In Could it be Magic, Andy, too, worries about AIDS. Unaware of his pregnancy and surprised by his body’s changes, he wonders whether or not he’s contracted the virus. His anxiety increases when spots begin appearing all over his skin. These spots, which turn out to be a symptom of carrying a leopard-baby, are mistaken as a rash, and Andy fears what they might indicate. Thus, while Born of Man highlights AIDS discourse that runs tangential to queer futurity, Could it be Magic? conflates these narratives. Emma Parker identifies this line of thinking in her work on Magrs’s novel, writing, “By using male pregnancy to align homosexuality with life rather than death, the novel employs the impossible to convey the inconceivable as well as offering imaginative redress for the losses of AIDS.”2 But while Parker views this conflation as a reimagining, I suggest Avery Gordon’s conceptualization of “haunting” from Ghostly Matters as a more accurate framework for thinking through these narratives. For what both of these novels seem to propose is that the promise of a queer future requires the haunting of a queer past.

The sociological method of “identify[ing] hauntings and reckon[ing] with ghosts” is one that Gordon offers as a means for accounting for the narratives that have been repressed, erased, or excluded from the historical record.3 In the realm of affect theory, Heather Love’s Feeling Backwards gestures to much the same idea. And while Gordon focuses more on the repressed hauntings of past racial injustices, Love looks to how we might engage with a history of queer trauma, longing and loss “without being destroyed by it” (1).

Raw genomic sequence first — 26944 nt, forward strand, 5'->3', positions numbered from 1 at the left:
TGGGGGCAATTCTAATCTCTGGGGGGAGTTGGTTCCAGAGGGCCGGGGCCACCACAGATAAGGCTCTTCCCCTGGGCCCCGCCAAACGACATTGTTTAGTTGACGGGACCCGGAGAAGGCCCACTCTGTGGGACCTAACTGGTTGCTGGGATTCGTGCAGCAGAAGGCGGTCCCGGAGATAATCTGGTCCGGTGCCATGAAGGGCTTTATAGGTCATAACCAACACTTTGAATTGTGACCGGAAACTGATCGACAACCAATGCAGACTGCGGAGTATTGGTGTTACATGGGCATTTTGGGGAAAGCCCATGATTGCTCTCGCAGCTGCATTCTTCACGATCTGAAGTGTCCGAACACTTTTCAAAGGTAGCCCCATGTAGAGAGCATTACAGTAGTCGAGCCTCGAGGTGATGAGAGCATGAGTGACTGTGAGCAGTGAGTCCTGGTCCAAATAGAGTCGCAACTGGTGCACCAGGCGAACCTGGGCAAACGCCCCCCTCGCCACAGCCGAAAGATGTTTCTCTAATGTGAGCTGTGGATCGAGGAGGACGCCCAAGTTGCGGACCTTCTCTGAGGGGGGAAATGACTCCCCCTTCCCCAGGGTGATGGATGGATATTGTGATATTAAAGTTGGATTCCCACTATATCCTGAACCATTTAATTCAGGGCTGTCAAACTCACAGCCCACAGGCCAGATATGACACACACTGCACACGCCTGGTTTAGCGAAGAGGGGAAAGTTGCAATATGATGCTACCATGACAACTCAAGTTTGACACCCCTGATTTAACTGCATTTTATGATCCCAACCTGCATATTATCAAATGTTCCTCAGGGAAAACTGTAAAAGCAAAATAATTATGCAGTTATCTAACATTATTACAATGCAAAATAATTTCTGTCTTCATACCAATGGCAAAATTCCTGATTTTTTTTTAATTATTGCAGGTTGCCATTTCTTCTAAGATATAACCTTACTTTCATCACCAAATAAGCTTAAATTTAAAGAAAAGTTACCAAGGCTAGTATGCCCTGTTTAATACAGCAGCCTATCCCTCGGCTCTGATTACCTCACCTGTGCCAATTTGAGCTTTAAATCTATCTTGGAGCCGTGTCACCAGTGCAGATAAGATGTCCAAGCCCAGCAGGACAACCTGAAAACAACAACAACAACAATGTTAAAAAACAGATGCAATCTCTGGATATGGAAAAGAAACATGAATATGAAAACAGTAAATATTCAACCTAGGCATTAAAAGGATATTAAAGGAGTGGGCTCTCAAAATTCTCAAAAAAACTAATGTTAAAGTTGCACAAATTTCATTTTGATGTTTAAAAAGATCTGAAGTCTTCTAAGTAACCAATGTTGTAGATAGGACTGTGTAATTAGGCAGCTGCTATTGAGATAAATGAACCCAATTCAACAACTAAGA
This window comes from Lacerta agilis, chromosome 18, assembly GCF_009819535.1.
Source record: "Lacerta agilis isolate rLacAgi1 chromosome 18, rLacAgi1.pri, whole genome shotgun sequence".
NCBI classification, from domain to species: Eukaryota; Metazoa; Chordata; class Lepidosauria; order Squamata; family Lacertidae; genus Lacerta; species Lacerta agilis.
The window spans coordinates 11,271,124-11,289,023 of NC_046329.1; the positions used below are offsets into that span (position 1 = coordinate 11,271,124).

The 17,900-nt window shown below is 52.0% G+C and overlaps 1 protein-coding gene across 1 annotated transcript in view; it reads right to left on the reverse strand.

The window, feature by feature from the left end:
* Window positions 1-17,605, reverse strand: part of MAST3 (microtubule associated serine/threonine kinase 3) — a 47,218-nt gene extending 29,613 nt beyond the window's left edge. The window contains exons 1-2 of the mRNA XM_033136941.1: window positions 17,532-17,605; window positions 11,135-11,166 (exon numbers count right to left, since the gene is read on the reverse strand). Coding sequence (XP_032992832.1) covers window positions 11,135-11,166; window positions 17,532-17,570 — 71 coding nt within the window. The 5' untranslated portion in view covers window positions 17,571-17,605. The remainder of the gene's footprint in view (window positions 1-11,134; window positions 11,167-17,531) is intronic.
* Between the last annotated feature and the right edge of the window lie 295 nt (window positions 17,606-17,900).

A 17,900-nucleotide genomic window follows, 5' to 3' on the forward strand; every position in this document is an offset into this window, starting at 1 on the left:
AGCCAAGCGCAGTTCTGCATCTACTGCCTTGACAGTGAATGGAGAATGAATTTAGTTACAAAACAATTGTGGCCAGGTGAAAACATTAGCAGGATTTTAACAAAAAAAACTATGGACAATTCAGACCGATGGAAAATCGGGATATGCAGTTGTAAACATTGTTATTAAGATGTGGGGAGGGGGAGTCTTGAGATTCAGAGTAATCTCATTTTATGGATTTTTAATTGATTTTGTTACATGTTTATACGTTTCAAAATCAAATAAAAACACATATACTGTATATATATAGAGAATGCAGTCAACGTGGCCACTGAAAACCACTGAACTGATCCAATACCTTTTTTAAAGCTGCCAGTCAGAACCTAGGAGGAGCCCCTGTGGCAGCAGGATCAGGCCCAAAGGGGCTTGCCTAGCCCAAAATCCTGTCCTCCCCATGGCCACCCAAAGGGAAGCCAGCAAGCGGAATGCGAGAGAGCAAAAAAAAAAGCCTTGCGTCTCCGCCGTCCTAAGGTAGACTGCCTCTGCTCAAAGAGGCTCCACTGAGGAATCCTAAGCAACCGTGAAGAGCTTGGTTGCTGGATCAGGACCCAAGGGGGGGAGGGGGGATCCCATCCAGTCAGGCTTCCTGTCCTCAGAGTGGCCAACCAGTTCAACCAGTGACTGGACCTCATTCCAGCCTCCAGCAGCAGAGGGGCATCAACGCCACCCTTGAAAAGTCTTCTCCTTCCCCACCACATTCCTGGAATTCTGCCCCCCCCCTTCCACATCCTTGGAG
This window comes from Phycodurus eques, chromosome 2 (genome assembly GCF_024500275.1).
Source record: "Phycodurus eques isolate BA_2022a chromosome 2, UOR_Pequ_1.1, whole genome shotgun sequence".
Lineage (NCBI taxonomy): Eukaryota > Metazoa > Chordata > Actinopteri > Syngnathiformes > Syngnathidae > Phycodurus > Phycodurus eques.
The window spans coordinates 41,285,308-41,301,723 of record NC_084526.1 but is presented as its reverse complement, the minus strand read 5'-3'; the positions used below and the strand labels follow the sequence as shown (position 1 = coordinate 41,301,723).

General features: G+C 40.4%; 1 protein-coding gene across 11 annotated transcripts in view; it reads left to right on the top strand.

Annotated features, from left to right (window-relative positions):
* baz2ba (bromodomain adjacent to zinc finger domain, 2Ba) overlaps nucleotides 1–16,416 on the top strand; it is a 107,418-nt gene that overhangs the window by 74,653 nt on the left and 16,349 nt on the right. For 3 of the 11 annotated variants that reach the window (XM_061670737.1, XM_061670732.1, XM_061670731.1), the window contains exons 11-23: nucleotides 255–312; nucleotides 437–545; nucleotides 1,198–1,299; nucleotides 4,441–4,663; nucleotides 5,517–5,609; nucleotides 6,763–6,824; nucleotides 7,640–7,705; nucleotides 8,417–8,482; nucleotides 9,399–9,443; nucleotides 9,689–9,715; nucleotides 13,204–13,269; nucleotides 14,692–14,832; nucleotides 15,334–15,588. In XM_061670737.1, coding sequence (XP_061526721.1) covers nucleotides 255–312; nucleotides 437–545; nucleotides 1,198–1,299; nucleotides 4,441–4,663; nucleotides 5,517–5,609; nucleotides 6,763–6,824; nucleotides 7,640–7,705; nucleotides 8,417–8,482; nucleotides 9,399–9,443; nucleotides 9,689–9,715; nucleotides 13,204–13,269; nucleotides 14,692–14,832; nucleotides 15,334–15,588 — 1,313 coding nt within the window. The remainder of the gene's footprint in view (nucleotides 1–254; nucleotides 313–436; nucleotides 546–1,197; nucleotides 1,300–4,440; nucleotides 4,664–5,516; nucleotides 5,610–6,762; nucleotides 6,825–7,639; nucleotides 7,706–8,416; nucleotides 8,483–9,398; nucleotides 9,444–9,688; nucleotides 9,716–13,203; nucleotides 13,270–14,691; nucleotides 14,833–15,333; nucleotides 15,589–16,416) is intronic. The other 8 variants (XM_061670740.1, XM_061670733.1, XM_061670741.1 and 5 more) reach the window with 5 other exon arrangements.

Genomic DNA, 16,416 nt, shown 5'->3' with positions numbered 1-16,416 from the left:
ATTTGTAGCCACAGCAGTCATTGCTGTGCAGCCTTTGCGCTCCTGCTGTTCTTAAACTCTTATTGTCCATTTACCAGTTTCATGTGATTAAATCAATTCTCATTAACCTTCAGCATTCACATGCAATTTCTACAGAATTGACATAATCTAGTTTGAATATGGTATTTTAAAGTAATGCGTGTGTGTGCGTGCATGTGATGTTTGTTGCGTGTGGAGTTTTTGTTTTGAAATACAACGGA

In both of the novels mentioned above, the excitement around a queer future, symbolized through the figure of a pregnant gay man, is simultaneously plagued by anxieties and fears emerging from AIDS discourse, that—by the time of Could it be Magic?’s publication—already seem to have shifted from current reality to past hauntings. One thread in which this is evident, as Parker points out, is in the similarities between “gay ‘body fascism’” and the AIDS epidemic. “Gay body fascism” refers to an insistence for gay men to have the “right” type of body. To be a validated gay man, this often means being white and masculine, as we’ve seen in the last posts (and as noted in a recent post on the queer digital magazine Into).4 According to Phillip Henry, the writer of this article, “[G]ay body fascism […] tells gay men their worth is determined by their race, waist size, and their proximity to masculine beauty standards displayed by straight counterparts.” And these standards have changed very little between the publication of this 2018 online article and Magrs’s 1998 novel. In terms of Could it be Magic?, Emma Parker expands on her claim comparing body fascism to the AIDS epidemic by noting Andy’s reaction to his body’s changes—namely, to work out more. Through this textual detail, Parker observes that body fascism is “a phenomenon that the novel critiques but also situates sympathetically in the context of AIDS. Like a significant number of gay men who sought to stave off illness by cultivating bodies that look healthy and strong, the gym is ‘the place where Andy took control of his life’” (1047).